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Old 10-01-12, 09:24 PM
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Great - lower your center of gravity and take pressure off your hands by tilting the seat tube back so far that all the weight is on your butt, and to top it off your legs are trying to push you back further.
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Old 10-02-12, 12:42 AM
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Think of it as a Half recumbent.. recumbents already accept flipping the stem.

FWIW , customers like the stop, flat footed, that the crank forward
low saddle position offers.

some are just not comfortable with Tippy -Toe
or higher-ground to saddle distances readers of this forum
defend as their preferences..

To the OP : consider cruiser pull back bars..

.. consider also as an extreme example, long wheel base over the seat steered recumbents ,,the handle bar turning the front wheel to balance,
at low speeds , sometimes makes it necessary
to let go of the handle bar end, that must swing away from you
quite a ways. as the handle bars become more like a
2 handed tiller lever..

Last edited by fietsbob; 10-02-12 at 09:46 AM.
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Old 10-02-12, 09:18 AM
  #7  
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Good luck on this... that is the weirdest looking seat tube on a "normal" bike that I have ever seen.

My only thought is a seat post that naturally puts her more forward than her current uncomfortable one.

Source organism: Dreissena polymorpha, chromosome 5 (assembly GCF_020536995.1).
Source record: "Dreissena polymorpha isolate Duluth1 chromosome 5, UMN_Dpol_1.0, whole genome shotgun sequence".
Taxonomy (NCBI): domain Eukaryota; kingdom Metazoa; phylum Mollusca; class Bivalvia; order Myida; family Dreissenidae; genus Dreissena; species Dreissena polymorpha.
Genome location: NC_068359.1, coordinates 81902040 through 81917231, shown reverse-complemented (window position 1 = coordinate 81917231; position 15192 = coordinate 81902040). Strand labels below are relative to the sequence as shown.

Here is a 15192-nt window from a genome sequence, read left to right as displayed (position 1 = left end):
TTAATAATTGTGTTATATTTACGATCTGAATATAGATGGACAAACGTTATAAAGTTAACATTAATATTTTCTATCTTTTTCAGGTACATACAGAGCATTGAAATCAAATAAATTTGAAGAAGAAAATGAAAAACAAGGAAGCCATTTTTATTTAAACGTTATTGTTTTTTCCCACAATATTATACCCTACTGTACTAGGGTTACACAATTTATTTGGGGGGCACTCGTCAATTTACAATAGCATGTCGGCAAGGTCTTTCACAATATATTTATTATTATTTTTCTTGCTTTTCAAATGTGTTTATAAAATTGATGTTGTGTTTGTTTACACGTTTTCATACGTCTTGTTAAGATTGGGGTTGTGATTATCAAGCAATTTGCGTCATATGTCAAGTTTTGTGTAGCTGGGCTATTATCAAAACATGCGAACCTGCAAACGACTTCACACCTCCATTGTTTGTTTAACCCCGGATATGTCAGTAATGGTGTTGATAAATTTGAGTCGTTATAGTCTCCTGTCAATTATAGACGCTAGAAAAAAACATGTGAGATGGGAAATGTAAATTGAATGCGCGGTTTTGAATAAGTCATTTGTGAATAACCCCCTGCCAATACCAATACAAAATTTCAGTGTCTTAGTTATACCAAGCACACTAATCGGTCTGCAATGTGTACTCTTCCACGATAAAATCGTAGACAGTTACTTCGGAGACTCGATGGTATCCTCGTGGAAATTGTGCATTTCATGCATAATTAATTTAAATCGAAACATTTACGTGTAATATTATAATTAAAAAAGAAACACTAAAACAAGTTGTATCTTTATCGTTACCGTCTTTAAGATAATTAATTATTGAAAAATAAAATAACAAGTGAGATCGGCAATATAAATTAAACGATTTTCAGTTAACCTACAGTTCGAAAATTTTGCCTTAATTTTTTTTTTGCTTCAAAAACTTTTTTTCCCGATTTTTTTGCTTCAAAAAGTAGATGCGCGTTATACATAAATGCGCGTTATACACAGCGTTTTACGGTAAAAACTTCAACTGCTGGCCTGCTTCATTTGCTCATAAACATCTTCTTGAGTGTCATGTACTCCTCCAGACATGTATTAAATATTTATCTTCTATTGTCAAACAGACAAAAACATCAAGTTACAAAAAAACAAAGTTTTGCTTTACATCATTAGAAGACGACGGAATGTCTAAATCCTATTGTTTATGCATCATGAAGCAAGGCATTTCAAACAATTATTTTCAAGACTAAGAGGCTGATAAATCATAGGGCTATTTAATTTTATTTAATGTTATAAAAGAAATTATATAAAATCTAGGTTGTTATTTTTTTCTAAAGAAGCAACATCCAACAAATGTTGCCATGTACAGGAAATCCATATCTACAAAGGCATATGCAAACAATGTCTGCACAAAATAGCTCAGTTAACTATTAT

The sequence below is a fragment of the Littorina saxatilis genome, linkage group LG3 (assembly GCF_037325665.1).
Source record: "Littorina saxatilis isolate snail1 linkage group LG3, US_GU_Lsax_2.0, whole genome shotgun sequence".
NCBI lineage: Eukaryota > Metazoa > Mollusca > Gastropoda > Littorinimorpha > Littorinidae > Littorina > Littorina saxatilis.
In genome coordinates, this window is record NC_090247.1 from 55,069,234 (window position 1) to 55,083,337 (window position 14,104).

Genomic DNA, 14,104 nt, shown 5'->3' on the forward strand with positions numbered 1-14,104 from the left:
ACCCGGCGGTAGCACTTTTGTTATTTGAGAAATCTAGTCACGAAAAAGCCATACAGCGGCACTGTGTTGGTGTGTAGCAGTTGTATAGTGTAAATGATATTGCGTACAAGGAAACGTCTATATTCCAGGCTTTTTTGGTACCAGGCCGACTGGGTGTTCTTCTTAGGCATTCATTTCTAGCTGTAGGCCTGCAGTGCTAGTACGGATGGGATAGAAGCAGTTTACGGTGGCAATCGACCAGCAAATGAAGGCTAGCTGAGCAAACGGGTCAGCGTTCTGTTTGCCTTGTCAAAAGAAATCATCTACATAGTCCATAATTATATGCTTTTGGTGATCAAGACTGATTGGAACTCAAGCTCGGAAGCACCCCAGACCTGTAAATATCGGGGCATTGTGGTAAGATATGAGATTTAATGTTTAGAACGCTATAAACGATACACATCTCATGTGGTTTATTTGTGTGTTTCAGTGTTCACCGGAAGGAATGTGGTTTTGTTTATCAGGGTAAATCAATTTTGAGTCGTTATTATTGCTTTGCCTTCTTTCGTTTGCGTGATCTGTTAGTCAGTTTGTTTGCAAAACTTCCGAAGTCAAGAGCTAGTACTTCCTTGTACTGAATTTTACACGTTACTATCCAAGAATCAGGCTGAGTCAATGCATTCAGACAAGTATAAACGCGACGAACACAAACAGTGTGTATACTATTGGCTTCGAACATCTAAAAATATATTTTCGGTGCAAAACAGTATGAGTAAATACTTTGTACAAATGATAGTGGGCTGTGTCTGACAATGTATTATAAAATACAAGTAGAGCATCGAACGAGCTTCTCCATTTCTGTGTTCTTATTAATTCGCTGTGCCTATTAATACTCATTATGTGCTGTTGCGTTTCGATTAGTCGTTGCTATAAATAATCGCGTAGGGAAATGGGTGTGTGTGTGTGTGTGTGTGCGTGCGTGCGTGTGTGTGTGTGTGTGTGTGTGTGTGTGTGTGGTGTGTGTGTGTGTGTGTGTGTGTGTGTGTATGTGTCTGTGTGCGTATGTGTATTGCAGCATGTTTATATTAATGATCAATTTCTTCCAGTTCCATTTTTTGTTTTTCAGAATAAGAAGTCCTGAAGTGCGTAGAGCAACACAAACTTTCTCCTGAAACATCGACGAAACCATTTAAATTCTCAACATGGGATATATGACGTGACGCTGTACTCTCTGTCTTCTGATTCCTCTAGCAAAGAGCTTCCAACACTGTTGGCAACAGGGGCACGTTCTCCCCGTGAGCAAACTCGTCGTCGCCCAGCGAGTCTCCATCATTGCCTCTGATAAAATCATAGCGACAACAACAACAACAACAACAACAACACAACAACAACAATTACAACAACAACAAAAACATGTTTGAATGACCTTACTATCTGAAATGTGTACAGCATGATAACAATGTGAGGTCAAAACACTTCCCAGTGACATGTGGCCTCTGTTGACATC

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Old 10-02-12, 09:28 AM
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Wow. I've looked at the product description, and it appears that they wanted to offer a foot-down ability for the casual rider. Okay.

Why not flip the stem backwards? The steering will feel different, but anyone can learn to handle a bike with that reversed setup. It would gain you (it appears) a minimum of 7 centimeters of reach reduction. You'll have to remove one side of the levers/grip so that you can slide the bar out. Flip stem and re-install everything as before.

I'd give it a shot. PG

Last edited by Phil_gretz; 10-02-12 at 09:34 AM. Reason: spelling
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Old 10-02-12, 10:02 AM
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On a totally unrelated and unhelpful note, I just want to say that I would be highly entertained by someone attempting to put drop bars on the OP's bike and riding it. Not for any practical reason, just because.
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Old 10-02-12, 10:03 AM
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Seems like the "tippy-toe" problem (which I acknowledge can be frightening to newer cyclists) could have been better solved by using a lower bottom bracket and shorter cranks -- the target users aren't going to be banking over 45 degrees in turns anyway. But they didn't ask me.
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Old 10-02-12, 11:51 AM
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Originally Posted by jyl View Post